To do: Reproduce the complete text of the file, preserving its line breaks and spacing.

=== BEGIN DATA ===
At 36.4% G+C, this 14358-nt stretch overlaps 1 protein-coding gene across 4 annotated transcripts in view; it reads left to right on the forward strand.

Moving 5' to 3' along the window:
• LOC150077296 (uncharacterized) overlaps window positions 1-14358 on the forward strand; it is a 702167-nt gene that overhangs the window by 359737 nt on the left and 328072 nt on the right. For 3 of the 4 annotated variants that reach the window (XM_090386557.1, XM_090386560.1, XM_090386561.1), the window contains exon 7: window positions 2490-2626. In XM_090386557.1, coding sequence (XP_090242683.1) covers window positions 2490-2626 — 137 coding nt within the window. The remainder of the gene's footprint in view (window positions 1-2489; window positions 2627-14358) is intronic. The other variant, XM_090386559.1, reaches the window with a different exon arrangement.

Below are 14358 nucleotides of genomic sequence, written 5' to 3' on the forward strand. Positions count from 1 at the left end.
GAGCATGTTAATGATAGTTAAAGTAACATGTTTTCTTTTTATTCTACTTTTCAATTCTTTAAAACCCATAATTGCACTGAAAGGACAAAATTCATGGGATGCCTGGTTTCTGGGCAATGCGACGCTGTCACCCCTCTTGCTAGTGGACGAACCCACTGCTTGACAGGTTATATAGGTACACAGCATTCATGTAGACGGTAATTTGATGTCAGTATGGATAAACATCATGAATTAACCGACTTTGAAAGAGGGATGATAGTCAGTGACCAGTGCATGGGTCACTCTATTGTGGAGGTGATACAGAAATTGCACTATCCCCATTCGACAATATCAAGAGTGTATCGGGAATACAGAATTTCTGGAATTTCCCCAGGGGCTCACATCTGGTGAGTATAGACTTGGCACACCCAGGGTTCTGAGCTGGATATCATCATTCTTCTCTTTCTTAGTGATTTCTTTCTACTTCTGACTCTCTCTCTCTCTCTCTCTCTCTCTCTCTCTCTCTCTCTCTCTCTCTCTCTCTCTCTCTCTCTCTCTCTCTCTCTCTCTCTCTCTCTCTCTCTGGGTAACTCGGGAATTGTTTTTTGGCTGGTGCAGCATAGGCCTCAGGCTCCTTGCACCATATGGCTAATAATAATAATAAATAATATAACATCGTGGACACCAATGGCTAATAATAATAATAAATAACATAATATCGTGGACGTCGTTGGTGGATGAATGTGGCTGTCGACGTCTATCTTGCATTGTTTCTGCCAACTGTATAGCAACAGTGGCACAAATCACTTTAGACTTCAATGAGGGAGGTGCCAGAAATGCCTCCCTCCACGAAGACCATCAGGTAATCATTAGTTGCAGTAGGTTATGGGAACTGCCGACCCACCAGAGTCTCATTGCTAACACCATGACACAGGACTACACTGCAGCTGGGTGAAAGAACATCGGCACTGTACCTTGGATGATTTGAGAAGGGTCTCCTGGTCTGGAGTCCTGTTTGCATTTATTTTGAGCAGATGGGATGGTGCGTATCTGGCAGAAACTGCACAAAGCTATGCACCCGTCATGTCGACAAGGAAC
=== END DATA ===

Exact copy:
At 36.4% G+C, this 14358-nt stretch overlaps 1 protein-coding gene across 4 annotated transcripts in view; it reads left to right on the forward strand.

Moving 5' to 3' along the window:
• LOC150077296 (uncharacterized) overlaps window positions 1-14358 on the forward strand; it is a 702167-nt gene that overhangs the window by 359737 nt on the left and 328072 nt on the right. For 3 of the 4 annotated variants that reach the window (XM_090386557.1, XM_090386560.1, XM_090386561.1), the window contains exon 7: window positions 2490-2626. In XM_090386557.1, coding sequence (XP_090242683.1) covers window positions 2490-2626 — 137 coding nt within the window. The remainder of the gene's footprint in view (window positions 1-2489; window positions 2627-14358) is intronic. The other variant, XM_090386559.1, reaches the window with a different exon arrangement.

Below are 14358 nucleotides of genomic sequence, written 5' to 3' on the forward strand. Positions count from 1 at the left end.
GAGCATGTTAATGATAGTTAAAGTAACATGTTTTCTTTTTATTCTACTTTTCAATTCTTTAAAACCCATAATTGCACTGAAAGGACAAAATTCATGGGATGCCTGGTTTCTGGGCAATGCGACGCTGTCACCCCTCTTGCTAGTGGACGAACCCACTGCTTGACAGGTTATATAGGTACACAGCATTCATGTAGACGGTAATTTGATGTCAGTATGGATAAACATCATGAATTAACCGACTTTGAAAGAGGGATGATAGTCAGTGACCAGTGCATGGGTCACTCTATTGTGGAGGTGATACAGAAATTGCACTATCCCCATTCGACAATATCAAGAGTGTATCGGGAATACAGAATTTCTGGAATTTCCCCAGGGGCTCACATCTGGTGAGTATAGACTTGGCACACCCAGGGTTCTGAGCTGGATATCATCATTCTTCTCTTTCTTAGTGATTTCTTTCTACTTCTGACTCTCTCTCTCTCTCTCTCTCTCTCTCTCTCTCTCTCTCTCTCTCTCTCTCTCTCTCTCTCTCTCTCTCTCTCTCTCTCTCTCTCTCTCTCTCTGGGTAACTCGGGAATTGTTTTTTGGCTGGTGCAGCATAGGCCTCAGGCTCCTTGCACCATATGGCTAATAATAATAATAAATAATATAACATCGTGGACACCAATGGCTAATAATAATAATAAATAACATAATATCGTGGACGTCGTTGGTGGATGAATGTGGCTGTCGACGTCTATCTTGCATTGTTTCTGCCAACTGTATAGCAACAGTGGCACAAATCACTTTAGACTTCAATGAGGGAGGTGCCAGAAATGCCTCCCTCCACGAAGACCATCAGGTAATCATTAGTTGCAGTAGGTTATGGGAACTGCCGACCCACCAGAGTCTCATTGCTAACACCATGACACAGGACTACACTGCAGCTGGGTGAAAGAACATCGGCACTGTACCTTGGATGATTTGAGAAGGGTCTCCTGGTCTGGAGTCCTGTTTGCATTTATTTTGAGCAGATGGGATGGTGCGTATCTGGCAGAAACTGCACAAAGCTATGCACCCGTCATGTCGACAAGGAAC